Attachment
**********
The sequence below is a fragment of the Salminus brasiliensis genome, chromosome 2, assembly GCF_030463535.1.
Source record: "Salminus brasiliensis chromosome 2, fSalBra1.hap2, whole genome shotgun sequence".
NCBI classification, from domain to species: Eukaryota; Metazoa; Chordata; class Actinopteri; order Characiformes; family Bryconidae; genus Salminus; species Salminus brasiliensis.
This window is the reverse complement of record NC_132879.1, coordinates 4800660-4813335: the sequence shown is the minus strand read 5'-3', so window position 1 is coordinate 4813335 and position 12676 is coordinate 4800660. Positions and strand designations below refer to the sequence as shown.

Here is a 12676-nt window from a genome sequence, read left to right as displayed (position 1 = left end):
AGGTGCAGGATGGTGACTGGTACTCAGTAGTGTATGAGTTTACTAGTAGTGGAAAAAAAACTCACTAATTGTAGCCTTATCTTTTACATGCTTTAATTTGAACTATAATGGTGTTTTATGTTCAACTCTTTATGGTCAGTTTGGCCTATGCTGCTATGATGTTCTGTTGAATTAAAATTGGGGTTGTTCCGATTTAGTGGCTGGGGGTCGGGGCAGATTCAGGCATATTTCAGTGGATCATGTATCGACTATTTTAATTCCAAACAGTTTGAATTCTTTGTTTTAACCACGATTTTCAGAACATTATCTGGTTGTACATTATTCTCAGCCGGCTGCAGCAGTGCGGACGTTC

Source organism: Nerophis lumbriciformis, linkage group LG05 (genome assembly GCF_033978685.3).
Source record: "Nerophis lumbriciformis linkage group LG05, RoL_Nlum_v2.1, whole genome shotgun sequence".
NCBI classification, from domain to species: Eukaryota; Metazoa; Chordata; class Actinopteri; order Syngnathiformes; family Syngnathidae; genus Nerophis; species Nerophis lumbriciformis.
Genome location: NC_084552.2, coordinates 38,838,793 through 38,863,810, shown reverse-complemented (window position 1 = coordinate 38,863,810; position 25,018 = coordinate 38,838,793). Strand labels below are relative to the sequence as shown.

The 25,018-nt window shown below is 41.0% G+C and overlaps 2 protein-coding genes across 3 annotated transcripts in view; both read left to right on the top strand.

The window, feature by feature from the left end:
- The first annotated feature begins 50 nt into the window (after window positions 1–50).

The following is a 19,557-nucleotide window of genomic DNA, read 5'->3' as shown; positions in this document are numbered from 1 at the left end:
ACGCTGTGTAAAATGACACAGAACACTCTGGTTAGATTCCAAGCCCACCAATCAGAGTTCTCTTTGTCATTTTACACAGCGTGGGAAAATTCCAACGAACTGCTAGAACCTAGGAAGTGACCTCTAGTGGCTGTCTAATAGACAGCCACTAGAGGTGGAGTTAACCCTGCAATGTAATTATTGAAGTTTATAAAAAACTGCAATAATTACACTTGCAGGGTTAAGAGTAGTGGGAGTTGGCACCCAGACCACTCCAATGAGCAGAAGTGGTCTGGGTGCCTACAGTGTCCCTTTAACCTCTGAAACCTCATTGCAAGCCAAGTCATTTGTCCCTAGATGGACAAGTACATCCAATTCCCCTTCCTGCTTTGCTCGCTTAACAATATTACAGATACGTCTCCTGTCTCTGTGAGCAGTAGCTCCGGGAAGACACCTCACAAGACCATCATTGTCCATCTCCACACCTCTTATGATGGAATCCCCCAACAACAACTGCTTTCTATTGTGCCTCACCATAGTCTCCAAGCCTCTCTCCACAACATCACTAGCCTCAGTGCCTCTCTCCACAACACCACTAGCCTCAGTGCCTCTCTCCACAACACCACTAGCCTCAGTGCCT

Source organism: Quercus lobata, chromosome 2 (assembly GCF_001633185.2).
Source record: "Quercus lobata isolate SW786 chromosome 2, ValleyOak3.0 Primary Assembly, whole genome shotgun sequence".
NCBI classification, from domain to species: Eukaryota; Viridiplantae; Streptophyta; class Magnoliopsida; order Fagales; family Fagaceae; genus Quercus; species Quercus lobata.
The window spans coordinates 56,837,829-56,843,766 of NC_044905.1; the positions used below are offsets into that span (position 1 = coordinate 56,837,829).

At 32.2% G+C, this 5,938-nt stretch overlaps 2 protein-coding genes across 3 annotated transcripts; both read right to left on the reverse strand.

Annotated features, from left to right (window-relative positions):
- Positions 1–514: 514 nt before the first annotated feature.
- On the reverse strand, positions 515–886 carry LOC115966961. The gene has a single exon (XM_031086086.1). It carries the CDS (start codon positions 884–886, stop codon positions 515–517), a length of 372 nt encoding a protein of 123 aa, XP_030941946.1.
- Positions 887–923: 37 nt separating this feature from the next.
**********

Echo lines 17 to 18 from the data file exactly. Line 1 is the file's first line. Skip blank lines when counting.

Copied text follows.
Source record: "Quercus lobata isolate SW786 chromosome 2, ValleyOak3.0 Primary Assembly, whole genome shotgun sequence".
NCBI classification, from domain to species: Eukaryota; Viridiplantae; Streptophyta; class Magnoliopsida; order Fagales; family Fagaceae; genus Quercus; species Quercus lobata.